The Scottish Government commissioned an independent review of aquaculture regulation. We outlined the significant welfare concerns on salmon farms and the flaws in regulation that allow them to continue.
For the 2021 elections to the Scottish Parliament, OneKind is calling on all parties and candidates to prioritise animal welfare in the next session. We look forward to working together to make Scotland a better place for animals. OneKind is calling for: Education to improve understanding of companion animal needs, and regulation of how they… Read more
Parliamentary briefing produced for the Rural Economy and Connectivity Committee’s 9th Report, 2018 (Session 5), Report on Salmon Farming in Scotland.
OneKind’s consultation response on proposed new control measures for the wild wrasse fishery (for use as cleaner fish on salmon farms). We largely support the introduction of regulation of this industry, but have raised several welfare concerns.
A review of the animal welfare concerns associated with the use of cleaner fish on Scottish salmon farms and recommendations to better protect their welfare.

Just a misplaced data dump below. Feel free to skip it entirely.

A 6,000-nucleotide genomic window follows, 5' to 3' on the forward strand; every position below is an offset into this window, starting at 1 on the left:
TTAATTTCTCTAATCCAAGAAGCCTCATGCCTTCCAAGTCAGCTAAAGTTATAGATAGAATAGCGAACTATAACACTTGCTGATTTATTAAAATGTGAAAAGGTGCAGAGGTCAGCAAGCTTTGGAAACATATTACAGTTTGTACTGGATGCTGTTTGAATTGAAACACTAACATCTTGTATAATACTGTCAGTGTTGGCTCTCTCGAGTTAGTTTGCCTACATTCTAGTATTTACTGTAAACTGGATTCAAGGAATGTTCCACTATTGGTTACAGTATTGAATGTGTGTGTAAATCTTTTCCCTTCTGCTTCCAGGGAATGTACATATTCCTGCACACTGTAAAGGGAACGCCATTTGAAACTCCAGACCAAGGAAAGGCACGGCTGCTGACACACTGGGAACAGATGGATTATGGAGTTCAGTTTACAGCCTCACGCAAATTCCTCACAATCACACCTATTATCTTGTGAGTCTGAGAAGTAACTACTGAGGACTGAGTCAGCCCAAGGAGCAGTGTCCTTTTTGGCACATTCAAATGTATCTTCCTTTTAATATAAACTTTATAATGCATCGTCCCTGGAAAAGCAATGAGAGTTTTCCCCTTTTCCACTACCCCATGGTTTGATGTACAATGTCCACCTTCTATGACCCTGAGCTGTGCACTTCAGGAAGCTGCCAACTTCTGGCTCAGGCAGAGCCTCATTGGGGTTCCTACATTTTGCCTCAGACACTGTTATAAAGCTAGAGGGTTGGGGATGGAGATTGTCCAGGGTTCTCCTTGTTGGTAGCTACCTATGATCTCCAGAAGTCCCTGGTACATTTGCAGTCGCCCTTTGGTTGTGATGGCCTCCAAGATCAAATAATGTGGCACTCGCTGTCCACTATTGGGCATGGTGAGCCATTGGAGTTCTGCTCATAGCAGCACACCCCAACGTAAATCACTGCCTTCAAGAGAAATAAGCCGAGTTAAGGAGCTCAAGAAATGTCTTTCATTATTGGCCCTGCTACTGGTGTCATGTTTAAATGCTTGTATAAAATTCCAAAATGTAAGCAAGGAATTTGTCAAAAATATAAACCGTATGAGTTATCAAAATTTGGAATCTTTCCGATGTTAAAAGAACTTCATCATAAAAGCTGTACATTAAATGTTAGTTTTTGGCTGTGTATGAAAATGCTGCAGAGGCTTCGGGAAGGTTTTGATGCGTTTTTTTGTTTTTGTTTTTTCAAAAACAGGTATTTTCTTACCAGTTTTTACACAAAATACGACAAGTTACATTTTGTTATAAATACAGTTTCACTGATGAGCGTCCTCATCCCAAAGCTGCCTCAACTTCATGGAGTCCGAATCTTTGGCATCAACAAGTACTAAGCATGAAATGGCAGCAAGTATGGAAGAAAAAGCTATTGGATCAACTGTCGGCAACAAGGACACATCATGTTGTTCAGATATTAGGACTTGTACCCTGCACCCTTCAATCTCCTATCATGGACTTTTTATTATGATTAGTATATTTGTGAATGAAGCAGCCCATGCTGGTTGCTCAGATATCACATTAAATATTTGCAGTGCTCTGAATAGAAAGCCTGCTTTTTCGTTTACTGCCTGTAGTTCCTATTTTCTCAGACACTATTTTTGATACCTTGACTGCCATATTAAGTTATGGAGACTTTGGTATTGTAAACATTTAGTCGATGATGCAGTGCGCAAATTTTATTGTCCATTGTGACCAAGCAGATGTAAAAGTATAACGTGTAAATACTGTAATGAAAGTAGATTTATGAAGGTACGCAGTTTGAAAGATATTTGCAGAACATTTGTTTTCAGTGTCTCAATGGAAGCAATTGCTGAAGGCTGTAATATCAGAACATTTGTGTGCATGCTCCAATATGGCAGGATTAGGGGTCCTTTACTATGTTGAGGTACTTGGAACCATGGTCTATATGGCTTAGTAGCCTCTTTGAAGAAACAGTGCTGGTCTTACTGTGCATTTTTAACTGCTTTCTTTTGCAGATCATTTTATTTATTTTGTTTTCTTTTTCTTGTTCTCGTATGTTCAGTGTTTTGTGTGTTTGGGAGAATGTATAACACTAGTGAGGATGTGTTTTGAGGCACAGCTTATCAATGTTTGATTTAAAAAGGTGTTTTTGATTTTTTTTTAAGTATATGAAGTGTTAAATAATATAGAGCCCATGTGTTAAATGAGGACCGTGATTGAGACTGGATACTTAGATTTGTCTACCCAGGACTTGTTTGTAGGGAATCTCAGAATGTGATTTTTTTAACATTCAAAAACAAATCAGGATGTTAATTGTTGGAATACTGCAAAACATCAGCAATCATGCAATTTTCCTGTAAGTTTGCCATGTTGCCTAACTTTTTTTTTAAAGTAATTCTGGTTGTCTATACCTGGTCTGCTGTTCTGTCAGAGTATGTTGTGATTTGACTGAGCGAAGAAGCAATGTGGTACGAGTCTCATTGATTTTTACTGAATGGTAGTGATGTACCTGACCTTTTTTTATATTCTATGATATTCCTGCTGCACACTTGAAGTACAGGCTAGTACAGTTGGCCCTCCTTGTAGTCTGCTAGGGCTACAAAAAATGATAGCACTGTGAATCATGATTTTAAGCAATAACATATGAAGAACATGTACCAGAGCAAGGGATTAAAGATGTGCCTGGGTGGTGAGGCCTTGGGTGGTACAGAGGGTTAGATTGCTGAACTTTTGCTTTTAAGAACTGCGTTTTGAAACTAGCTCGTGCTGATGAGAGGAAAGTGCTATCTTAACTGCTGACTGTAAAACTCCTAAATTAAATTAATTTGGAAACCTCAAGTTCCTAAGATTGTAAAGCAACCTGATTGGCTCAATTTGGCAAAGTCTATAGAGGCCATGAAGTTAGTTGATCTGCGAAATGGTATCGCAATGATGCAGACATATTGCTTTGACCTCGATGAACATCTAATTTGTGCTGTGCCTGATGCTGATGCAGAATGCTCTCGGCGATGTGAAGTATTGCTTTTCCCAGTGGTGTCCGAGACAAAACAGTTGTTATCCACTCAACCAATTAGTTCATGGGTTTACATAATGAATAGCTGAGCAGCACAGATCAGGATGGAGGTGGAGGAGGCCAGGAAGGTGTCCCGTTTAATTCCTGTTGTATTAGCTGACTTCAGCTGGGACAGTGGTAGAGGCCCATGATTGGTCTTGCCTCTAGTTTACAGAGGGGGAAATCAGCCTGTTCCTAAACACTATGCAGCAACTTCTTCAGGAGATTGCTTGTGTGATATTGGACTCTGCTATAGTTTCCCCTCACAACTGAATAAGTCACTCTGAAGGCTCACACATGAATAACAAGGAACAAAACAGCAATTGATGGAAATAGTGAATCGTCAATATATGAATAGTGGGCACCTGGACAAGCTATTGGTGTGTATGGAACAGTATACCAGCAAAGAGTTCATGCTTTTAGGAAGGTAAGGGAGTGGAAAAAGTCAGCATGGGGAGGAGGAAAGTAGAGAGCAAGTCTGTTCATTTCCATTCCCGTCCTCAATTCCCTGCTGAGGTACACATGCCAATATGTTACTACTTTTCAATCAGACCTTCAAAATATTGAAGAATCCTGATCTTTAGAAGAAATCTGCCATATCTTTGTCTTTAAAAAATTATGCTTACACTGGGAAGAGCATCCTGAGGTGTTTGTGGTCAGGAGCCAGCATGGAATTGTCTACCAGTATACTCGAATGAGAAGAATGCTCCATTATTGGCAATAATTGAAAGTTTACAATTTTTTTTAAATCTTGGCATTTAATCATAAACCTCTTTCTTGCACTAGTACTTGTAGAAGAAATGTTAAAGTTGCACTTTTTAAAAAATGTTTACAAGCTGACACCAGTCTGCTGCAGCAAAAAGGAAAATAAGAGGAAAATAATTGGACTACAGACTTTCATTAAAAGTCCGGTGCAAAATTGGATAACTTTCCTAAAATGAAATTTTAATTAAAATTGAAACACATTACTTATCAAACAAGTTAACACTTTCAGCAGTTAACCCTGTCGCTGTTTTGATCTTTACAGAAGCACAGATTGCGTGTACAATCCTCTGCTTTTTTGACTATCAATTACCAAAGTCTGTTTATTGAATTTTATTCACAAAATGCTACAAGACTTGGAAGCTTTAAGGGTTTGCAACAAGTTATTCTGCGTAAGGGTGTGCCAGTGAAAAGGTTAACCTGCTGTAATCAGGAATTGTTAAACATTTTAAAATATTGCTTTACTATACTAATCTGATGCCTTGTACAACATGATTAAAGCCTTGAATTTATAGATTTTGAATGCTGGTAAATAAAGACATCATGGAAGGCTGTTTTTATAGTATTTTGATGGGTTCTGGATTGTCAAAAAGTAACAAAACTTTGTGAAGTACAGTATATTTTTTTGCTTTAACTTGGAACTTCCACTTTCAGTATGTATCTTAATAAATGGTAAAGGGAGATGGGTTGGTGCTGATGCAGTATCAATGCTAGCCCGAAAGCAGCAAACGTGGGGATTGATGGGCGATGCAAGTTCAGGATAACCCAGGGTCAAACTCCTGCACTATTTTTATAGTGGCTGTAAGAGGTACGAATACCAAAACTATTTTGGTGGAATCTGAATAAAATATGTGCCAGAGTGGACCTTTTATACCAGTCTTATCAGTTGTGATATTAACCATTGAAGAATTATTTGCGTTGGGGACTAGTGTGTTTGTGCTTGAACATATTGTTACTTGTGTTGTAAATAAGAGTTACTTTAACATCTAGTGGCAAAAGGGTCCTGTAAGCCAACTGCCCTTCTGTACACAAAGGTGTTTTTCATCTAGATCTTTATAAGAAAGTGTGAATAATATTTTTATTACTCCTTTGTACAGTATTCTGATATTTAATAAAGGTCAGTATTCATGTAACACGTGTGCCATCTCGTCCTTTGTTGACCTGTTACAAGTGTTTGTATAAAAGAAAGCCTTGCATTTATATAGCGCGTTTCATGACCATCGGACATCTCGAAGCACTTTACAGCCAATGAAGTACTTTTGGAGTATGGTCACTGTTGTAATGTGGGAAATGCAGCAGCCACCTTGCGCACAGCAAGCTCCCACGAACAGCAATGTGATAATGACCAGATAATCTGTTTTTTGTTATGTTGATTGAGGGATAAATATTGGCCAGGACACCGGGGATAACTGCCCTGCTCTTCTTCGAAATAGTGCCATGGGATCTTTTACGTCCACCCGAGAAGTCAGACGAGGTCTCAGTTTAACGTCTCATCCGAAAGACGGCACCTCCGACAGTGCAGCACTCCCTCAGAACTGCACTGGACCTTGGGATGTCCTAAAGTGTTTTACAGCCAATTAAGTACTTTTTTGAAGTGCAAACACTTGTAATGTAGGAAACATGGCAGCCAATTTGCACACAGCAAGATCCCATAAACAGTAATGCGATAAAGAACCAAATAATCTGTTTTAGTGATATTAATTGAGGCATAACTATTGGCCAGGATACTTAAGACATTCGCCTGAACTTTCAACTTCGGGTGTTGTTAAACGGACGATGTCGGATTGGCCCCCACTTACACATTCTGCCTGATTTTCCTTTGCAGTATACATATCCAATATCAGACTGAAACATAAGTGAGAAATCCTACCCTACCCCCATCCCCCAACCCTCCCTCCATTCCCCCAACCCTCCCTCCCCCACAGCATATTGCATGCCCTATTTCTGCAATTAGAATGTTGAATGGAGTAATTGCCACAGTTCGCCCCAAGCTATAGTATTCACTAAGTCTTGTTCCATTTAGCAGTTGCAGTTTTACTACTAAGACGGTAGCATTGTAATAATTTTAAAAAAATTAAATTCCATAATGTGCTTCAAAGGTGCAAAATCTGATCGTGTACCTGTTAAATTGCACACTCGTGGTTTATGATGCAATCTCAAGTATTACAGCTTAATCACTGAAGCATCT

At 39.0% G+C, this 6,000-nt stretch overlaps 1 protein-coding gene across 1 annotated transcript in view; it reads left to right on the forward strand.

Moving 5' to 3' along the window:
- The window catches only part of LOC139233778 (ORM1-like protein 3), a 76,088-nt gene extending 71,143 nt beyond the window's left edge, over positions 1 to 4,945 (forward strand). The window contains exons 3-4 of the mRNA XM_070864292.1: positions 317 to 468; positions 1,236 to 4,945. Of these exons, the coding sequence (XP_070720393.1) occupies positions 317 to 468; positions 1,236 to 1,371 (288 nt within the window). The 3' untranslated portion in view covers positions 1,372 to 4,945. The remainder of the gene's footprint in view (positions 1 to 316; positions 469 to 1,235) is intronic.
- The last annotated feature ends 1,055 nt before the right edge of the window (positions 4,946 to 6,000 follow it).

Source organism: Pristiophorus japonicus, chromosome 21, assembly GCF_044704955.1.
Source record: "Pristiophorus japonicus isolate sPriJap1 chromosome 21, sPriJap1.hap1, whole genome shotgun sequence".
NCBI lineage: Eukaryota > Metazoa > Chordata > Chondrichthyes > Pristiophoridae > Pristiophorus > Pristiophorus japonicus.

This briefing was produced to help OneKind’s Animal Advocates writer letters in support of our campaign for a moratorium on plans to expand the salmon farming industry in Scotland.
A review of the animal welfare concerns associated with salmon farming in Scotland and recommendations to better protect salmon and other marine wildlife.
Animal welfare is a major concern on Scotland’s salmon farms. This report compiles all the publicly available data relating to the performance of every farm and salmon farming company operating in Scotland and ranks them, producing ‘league tables’.
OneKind’s submission to the Rural Economy and Connectivity Committee on salmon farming in Scotland.
OneKind’s submission to the Environmental, Climate Change and Land Reform Committee on the environmental impacts of salmon farming.
The sentient animals used in aquaculture are the industry’s primary resource – and good animal welfare standards should be absolutely fundamental. Animal welfare must occupy at least as high a priority in aquaculture as it does in the farming of terrestrial animals.
It is now widely recognised by scientists that fish have the capacity for suffering, although it may be different in degree and kind from the human experience.